Petra in the light, eyes closed, with volunteers holding bags of salt crystals to hand out once the audience lines up.

Petra Kuppers (she/her) is a disability culture activist and a community performance artist. She
grounds herself in disability culture methods, and uses somatics, performance, media work, and
speculative writing to engage audiences toward more socially just and enjoyable futures. In these
pandemic years, she’s been engaged in crip drifts: working with human and more-than-human
others outdoors (or through dream journeys online), exploring interdependence, listening, being-
with, and complex joy.

Her latest academic study is Eco Soma: Pain and Joy in Speculative Performance Encounters
(University of Minnesota Press, 2022, open access). Her fourth poetry collection, Diver Beneath
the Street
, investigates true crime and ecopoetry at the level of the soil (Wayne State University
Press, February 2024). She teaches at the University of Michigan, and is a 2023 Guggenheim

Saturday, April 6, 2024

BODY AND SOUL: Daniel Phoenix Singh: True change from the roots

Daniel Phoenix Singh (photo: Metro Arts)

Daniel Phoenix Singh performing Vasanth

Daniel Phoenix Singh is seen in one of the performance poses of his syncretic blend of Bharata Naytam and Modern genres of dances. His two hands are spread open like the petals of a lotus flower, his arms are in a long diagonal, reaching into space while he is spiraling his upper body in contrast to his lower body. He is wearing dark blue pants with turquoise blue pleats on the sides.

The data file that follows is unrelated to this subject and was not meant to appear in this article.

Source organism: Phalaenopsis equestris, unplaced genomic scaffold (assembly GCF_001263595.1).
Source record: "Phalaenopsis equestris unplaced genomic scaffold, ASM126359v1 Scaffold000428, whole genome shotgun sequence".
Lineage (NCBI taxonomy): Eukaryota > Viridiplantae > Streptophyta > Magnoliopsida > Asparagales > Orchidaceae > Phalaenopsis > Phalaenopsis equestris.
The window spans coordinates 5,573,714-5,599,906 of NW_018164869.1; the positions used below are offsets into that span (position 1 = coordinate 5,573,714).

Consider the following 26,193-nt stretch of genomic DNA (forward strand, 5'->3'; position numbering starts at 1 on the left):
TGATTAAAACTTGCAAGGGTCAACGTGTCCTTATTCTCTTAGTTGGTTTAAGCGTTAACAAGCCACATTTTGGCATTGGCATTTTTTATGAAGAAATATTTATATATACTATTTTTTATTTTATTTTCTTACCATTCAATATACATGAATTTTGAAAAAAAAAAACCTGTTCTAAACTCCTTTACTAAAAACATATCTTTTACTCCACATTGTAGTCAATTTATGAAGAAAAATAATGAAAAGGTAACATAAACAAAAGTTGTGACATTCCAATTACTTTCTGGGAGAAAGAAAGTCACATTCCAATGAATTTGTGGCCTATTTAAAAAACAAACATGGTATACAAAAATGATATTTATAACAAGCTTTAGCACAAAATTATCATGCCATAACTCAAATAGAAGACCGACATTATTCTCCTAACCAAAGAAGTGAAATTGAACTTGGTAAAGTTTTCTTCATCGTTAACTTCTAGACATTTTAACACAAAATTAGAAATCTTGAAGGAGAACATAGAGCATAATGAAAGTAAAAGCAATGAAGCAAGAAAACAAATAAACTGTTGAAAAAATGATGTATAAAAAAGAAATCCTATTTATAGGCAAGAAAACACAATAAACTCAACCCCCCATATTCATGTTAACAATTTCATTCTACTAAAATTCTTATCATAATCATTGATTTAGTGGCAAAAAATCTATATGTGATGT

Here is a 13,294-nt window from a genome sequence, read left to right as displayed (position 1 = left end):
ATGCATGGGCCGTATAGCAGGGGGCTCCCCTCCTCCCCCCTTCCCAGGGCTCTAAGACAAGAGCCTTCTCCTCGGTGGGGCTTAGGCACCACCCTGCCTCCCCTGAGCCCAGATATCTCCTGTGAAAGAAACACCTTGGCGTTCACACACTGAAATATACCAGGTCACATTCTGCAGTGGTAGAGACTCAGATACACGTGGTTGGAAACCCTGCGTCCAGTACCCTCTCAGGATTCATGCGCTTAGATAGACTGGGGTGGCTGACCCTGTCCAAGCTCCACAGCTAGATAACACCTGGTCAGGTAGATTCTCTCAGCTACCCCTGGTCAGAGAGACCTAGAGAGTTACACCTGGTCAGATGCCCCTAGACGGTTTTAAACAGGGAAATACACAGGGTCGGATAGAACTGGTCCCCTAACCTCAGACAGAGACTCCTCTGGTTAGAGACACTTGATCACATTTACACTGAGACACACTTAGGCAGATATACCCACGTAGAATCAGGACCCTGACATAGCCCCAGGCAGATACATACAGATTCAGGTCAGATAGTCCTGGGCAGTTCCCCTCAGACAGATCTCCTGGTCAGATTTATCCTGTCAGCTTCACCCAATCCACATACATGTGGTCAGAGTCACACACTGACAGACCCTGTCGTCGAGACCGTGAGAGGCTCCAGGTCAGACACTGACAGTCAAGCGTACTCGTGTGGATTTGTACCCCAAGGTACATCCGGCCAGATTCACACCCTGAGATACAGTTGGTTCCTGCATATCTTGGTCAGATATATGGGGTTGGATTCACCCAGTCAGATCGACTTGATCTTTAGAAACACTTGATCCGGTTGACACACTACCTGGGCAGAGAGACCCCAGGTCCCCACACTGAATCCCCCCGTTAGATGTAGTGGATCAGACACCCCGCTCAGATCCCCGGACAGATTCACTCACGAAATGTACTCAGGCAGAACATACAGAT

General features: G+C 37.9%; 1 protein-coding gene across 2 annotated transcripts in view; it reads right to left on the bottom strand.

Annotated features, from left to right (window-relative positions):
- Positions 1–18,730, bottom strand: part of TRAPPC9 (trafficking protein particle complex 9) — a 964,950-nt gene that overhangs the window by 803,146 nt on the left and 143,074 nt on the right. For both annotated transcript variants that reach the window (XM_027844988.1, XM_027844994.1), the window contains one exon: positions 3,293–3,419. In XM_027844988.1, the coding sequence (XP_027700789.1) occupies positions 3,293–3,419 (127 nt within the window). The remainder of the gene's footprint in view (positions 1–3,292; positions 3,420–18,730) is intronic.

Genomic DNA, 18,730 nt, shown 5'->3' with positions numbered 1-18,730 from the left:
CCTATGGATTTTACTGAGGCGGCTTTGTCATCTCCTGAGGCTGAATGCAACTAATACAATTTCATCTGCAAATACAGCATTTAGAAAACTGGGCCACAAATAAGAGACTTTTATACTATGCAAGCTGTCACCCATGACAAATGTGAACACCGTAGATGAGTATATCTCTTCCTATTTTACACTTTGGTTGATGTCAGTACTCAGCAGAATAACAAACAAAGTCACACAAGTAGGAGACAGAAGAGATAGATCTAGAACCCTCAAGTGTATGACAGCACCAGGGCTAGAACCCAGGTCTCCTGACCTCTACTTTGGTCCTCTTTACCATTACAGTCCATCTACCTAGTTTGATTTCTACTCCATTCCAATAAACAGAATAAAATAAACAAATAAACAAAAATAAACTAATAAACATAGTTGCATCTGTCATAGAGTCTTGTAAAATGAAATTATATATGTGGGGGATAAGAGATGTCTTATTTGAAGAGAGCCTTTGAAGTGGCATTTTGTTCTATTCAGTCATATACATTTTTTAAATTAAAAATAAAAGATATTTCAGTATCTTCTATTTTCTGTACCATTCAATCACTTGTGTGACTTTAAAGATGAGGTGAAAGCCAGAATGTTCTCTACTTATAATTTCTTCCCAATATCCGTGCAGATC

Listen to Daniel Phoenix Singh: True change from the roots

on my Body and Soul podcast here.


Daniel Phoenix Singh has worked in higher education, the field of dance, queer communities, South Asian communities, and in arts practice, policy, and funding at local and national levels. His identities lie at the intersection of his queer, antiracist, South Asian, immigrant, artist, and advocate roles in the various communities he inhabits. 

He acknowledges the complicity and internalization of colonial and racial oppressions in his life and works hard to approach issues from an anticolonial and antiracist perspective. He has been influenced by the work of Erode Venkatappa Ramasamy (aka Periyar |, Rabindranath Tagore, Arundhathi Roy, Toni Morrison, and particularly Justin Laing ( who work from intersectional frameworks. 

In his dance practice, Daniel was mentored by Pamela Mathews as curiosity took him from computer science to a dance major in college. He is deeply grateful to Lorry May, Harriet Moncure Williams, and Karen Bernstein for helping shape his choreographic voice. Madhavi Mudgal and Leela Samson in India have broadened his perspectives on the space Indian dance forms can occupy both within the body, in the pedagogy, and field of dance. 

He is a single parent to amazing twins who have been his foremost teachers and test his improvisational skills every day.

BODY AND SOUL: Alexander Beller: Mindful recuperation

Alexandra Beller (photo: The GingerB3ardmen)

A curly-haired red-headed white woman with green eyes and an inviting smile

Alexandra Beller (photo: Judith Stuart)
A dancer standing in a one-legged balance, holding a single egg

Listen to Alexandra Beller: Mindful recuperation

on my Body and Soul podcast here.


NOTE: For a glossary of Laban terms mentioned in this episode, click here.

Alexandra Beller, Artistic Director of Alexandra Beller/Dances, (2002-present), was a member of the Bill T. Jones/Arnie Zane Dance Company member from 1995-2001. Alexandra created over 50 original Dance Theatre works, presented at theaters throughout the US and companies in Korea, Hong Kong, Oslo, and Cyprus. She has created dance theater works for over 45 universities throughout the US.